Read More

    19 December 2016, Category: Practice News

    The right staff

    I am a big fan of Sir Richard Branson.  One of his well-known quotes is “you can’t do a good business with a bad person.  Find the right people to work with and you can’t go wrong.”  I love this quote and it is certainly one of my favourites.  I also like the way Branson treats his employees.

    Read More

    21 November 2016, Category: Practice News

    A wonderful life

    A short while ago I attended a service to celebrate the life of Dr David Cockburn OAM who passed away recently at the age of 91.  Many of David’s colleagues and friends were in attendance at this event, as well as some of his old patients from his optometry practice.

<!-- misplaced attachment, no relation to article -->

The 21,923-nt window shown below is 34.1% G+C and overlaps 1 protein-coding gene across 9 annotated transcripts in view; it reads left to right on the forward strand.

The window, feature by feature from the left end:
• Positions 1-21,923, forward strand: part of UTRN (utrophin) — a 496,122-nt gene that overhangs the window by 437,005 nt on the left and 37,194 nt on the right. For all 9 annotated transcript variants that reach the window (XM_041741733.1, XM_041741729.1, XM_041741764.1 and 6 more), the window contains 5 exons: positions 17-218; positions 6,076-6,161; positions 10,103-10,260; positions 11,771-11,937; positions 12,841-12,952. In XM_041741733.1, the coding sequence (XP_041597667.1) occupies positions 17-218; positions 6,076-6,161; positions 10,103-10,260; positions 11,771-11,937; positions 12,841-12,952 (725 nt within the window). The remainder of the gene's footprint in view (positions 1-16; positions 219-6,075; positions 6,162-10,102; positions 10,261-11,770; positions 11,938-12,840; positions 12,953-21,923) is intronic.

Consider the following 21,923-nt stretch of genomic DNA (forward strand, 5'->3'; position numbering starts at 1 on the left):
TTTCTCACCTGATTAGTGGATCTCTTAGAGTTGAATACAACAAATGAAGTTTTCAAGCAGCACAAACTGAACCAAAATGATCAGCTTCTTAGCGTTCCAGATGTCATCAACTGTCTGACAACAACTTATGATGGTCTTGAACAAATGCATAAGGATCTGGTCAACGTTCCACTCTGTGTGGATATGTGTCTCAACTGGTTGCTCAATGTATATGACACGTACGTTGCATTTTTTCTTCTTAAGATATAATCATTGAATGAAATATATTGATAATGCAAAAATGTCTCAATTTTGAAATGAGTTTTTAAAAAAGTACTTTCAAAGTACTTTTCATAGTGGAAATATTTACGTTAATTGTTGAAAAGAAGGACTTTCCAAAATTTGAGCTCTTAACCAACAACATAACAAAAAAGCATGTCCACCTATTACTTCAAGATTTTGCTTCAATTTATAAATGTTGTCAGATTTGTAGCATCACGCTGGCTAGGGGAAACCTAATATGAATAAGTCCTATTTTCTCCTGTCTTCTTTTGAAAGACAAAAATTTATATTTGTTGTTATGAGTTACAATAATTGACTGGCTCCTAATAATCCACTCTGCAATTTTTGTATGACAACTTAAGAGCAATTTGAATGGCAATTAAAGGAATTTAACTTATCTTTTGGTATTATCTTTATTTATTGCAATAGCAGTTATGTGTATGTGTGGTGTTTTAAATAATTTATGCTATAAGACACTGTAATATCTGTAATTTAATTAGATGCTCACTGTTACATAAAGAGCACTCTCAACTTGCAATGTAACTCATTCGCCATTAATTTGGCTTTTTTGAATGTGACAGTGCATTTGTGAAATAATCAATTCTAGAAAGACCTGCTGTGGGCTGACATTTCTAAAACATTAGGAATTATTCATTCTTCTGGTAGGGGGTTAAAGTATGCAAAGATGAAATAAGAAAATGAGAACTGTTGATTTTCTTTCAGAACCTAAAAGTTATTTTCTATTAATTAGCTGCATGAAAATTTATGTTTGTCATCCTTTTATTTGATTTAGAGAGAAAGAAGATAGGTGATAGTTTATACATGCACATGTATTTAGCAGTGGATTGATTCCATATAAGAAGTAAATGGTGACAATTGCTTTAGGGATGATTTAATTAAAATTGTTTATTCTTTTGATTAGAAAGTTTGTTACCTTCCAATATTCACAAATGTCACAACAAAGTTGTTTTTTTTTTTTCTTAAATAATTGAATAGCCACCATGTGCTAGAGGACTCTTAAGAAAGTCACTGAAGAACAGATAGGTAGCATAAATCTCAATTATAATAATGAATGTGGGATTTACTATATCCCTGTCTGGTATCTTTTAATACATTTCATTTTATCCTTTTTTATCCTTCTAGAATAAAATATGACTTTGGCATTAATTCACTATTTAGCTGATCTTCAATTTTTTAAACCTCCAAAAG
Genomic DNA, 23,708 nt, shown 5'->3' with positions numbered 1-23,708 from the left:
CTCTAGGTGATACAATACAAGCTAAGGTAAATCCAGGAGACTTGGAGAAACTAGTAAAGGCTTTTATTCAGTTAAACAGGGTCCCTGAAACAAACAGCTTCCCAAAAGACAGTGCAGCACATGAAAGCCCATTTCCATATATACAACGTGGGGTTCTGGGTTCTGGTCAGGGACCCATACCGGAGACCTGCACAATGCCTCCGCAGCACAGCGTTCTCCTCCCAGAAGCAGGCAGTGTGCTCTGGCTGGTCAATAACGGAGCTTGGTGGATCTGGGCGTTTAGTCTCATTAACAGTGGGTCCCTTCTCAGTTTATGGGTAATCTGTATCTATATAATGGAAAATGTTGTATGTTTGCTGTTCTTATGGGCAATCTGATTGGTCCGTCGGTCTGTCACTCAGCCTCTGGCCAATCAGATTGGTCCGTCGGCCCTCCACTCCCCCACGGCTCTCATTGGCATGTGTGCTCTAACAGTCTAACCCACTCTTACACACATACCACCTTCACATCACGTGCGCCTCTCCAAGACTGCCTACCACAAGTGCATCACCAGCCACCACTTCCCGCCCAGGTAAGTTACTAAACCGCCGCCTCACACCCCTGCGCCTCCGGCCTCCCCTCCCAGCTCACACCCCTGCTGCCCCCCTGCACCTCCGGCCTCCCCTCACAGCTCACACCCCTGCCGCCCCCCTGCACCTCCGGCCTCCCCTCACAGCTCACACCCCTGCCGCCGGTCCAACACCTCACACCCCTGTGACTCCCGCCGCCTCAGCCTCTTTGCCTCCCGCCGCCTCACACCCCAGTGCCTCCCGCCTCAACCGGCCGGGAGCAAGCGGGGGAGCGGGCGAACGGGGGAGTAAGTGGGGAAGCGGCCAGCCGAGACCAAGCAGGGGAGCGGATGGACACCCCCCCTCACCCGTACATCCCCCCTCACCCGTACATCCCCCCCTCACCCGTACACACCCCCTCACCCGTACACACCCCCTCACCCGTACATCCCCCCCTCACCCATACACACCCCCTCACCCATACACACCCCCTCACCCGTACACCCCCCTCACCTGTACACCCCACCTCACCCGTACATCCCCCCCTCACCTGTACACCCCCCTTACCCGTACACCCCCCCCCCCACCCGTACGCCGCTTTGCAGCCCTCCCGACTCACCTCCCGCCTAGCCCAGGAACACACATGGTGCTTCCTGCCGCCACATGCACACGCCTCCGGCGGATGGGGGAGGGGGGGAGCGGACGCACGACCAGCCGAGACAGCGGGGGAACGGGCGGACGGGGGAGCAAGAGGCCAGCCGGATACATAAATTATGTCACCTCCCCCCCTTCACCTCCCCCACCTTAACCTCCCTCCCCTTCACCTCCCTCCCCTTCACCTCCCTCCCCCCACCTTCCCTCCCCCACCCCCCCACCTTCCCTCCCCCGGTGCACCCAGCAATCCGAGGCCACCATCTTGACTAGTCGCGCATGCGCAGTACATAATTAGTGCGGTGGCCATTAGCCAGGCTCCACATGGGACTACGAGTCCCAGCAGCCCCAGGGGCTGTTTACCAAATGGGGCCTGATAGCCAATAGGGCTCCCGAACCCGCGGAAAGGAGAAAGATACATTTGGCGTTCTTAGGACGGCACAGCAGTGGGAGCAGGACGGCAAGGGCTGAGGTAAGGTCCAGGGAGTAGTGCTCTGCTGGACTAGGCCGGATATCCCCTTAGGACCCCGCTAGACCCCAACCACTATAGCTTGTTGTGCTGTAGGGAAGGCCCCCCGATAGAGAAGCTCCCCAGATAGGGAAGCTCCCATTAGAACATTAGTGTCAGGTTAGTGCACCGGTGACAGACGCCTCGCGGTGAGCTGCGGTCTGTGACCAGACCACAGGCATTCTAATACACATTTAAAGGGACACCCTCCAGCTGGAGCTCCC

Read More

    14 October 2016, Category: Eyecare

    BCLA - Digital eye strain

    Last month I attended the British Contact Lens Association (BCLA) Asia conference which was held in Hong Kong (in conjunction with the Hong Kong Cornea and Contact Lens Society).  It was an excellent meeting with over 200 delegates from all over the world in attendance and various topics were covered including myopia control, orthokeratology, scleral lenses, dry eye and paediatric contact lens fitting.  One of the best and most interesting seminars at the conference was a presentation given by Peter Kollbaum from the USA on the topic of ‘digital eye strain’.  

    Read More

    26 September 2016, Category: Practice News

    Provision conference in Cairns